Tuesday, December 14, 2010

Retail sales make a comeback

After upward revisions to previously reported data (another reason why government statistics can never be as reliable as market-based indicators such as commodity prices, which have been pointing to relatively strong growth since last July), retail sales are now seen to have surged at a 12% annual rate in the past five months, and they are up 7.7% in the past year. November sales were only 0.3% below their all-time of late 2007. At this rate, December could be the best Christmas ever, and fourth quarter GDP could be substantially stronger than third quarter.

This should put to rest any lingering talk of a double-dip recession, of course. And with the rising confidence that will come with an extension of the Bush tax cuts, the question now becomes how much stronger the economy will be next year.


Benjamin Cole said...

"the question now becomes how much stronger the economy will be next year."

Hear, hear. And I think we see sustained equity and property market rallies.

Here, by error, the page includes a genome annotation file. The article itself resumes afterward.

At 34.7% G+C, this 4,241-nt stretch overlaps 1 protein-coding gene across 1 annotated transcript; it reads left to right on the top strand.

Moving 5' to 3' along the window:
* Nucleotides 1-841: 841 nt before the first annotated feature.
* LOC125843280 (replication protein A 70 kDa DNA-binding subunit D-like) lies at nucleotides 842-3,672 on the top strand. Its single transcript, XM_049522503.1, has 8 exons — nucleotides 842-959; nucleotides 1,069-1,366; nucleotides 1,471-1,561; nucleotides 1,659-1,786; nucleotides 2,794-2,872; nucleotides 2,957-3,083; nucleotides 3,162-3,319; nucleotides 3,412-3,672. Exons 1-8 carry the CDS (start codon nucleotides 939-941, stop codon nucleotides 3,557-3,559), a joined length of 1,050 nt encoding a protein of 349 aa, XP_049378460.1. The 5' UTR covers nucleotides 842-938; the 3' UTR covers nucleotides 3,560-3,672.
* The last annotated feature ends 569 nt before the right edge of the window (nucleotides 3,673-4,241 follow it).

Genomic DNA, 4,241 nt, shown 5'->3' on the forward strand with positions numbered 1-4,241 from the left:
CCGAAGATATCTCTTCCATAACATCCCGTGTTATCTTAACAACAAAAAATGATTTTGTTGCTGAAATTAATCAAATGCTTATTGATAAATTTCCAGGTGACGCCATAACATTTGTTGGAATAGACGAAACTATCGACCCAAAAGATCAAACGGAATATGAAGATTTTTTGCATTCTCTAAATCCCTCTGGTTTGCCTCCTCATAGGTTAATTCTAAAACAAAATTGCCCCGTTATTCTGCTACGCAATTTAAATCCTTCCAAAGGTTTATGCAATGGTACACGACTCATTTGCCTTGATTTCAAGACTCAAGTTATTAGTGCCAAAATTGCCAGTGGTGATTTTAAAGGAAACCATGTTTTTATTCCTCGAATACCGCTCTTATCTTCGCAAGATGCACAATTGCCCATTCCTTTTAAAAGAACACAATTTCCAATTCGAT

With inflation dead and interest rates low (tons of capital needs a home), this rally could have more legs than a centipede.

Benjamin Cole said...

OT but earnest q's:

1. Burton Malkiel in today's WSJ argues for investors allocating more to China stocks. Yet, I am getting wary of China--very weak shareholder rights, an increasingly truculent political leadership. Something doesn;t smell right lately. Comemnts?

2. Bonds. Dump bonds for the meantime? Rates going up?

brodero said...

There is an interesting correlation
between the year over year building
materials,Garden supply and other
supply retail sales number and year over year housing prices. This time the foreclosed inventory
will likely weigh on the relationship BUT the yr over yr
Building material number is +12% and this should support housing prices.

acrossthecurve said...


what do you make of the rout that continues in the bond market? seems that retail is burned yet again, while Wall St walks away with a nice steep curve to print money. What a shame I tell you, what a shame indeed.